Electronic signatures

11 August 2010

Marlena Wach, Cecylia Królikowska


Use of electronic signatures in Poland is still an uncommon practice among entrepreneurs, citizens and in public administration. In an attempt to encourage their use, the government has decided to prepare a new act and also amend the 18 September 2001 Act on electronic signatures.

The idea of the suggested changes to the existing act is to make the use of electronic signatures easier, cheaper and more common. The changes simplify definitions in line with EU regulations, in particular with European Directive 99/93/EC and recent decisions of the EU about the implementation of the Service Directive.

The main aims of the new act (the draft of which was adopted by the Council of Ministers on 27 April 2010) are to extend the directory of e-signatures and to reduce the cost associated with their use. According to the draft there will be three types of electronic signature: standard, advanced and qualified. The draft bill therefore introduces a new type of signature referred to as the “advanced signature”. Such a signature will be assigned only to the person who is signing the document and will enable the identification of that person and ensure the integrity of the signed data. “Advanced signatures” may be used either in combination with or separately from safety devices and qualified certificates under the name of the signature certified. Their use without safety devices and qualified certificates will, of course, reduce overall cost. The introduction of the “advanced signatures” will therefore enable a choice of e-signatures with varying levels of security.

Qualified signatures will enable communication with the administration or entrepreneurs of other countries. It will also be possible to send insurance documents from other EU countries to the Social Insurance Institution (ZUS).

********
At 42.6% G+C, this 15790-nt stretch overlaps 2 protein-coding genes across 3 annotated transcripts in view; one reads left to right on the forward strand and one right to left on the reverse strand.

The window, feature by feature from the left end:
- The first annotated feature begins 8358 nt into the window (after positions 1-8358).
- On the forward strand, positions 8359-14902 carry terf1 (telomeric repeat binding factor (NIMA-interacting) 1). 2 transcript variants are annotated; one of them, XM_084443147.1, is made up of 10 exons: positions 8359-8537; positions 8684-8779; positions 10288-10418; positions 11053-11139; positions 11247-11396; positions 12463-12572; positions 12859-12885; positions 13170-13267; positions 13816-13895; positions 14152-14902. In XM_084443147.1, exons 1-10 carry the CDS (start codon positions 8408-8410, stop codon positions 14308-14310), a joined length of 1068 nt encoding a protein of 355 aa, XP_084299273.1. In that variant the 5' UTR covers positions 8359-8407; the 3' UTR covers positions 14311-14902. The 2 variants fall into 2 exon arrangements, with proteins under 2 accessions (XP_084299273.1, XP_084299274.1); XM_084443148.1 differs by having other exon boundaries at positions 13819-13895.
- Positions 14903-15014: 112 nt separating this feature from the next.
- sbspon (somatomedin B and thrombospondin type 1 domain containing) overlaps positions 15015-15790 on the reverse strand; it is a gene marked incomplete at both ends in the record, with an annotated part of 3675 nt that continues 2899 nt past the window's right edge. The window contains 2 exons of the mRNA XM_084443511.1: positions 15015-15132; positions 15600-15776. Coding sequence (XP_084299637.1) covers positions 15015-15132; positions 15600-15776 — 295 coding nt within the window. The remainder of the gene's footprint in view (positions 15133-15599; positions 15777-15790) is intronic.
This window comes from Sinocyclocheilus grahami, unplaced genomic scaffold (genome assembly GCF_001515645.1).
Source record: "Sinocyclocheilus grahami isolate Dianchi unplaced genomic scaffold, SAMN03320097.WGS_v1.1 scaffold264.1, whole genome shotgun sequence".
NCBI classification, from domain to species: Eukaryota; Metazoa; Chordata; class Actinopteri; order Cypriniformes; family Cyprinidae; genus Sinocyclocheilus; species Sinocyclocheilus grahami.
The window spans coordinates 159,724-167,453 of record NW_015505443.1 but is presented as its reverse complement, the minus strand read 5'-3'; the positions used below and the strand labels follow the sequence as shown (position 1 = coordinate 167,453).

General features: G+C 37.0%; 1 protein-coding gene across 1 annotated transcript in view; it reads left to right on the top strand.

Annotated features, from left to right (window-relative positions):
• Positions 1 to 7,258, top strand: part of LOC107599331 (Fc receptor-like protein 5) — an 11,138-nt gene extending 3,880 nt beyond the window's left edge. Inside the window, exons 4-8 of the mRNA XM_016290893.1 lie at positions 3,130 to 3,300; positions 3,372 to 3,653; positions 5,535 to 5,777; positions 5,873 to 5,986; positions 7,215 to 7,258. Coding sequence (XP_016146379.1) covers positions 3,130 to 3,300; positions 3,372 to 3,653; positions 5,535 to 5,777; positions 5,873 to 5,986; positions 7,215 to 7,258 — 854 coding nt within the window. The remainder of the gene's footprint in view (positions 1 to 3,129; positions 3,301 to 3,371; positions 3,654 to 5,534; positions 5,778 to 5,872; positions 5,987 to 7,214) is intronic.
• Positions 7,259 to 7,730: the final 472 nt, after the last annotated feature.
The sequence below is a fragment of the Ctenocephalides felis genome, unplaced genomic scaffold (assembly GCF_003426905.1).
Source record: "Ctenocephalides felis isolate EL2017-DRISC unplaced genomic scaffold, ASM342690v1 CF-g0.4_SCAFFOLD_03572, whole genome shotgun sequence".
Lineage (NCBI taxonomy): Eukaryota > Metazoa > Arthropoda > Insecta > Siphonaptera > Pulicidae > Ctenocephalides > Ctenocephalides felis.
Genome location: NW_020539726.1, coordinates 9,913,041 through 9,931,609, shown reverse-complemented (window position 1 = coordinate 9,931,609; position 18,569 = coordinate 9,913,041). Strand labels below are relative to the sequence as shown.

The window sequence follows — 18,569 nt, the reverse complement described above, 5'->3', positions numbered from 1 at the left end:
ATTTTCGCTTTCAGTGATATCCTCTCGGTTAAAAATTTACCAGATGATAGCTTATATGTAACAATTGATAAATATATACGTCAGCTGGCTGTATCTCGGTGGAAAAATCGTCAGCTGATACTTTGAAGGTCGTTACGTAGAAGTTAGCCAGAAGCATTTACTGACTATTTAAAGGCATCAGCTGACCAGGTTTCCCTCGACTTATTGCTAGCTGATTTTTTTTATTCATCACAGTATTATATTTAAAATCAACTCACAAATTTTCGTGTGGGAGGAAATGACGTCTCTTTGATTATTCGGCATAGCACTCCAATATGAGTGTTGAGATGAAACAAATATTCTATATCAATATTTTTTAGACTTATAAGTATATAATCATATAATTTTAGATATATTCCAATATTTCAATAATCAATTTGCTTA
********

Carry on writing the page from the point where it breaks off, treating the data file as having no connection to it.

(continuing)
The authors of the draft regulations also propose the introduction of electronic data stamping. This new service will be based on technology similar to the electronic signature. It aims to raise the credibility and integrity of transmitted messages. In the future it may be used for the automatic issuance of electronic certificates from public registers or mass invoicing.

The new regulation also abolishes the preliminary control and fees for the registration of entities that provide certification services in the field of e-signatures (under present provisions the fee is EUR 10,000).

Hopefully, the proposed solutions will assist in lowering the cost of e-signatures and popularise them among entrepreneurs and individuals. The increased use of e-signatures will also encourage firms to undertake activities that would positively affect the competitiveness of the Polish economy. However, there are still many challenges to be overcome concerning the adaptation of the informatics systems within public administration.

It is also worth noting that relevant amendments will also have to be made to other legislation – adjusting them to the use of electronic signatures. Without such changes, the use of electronic signatures will not have a chance to become common practice in Poland.

Before referring to the Polish Parliament, a draft of the act on electronic signatures will be submitted to the European Community.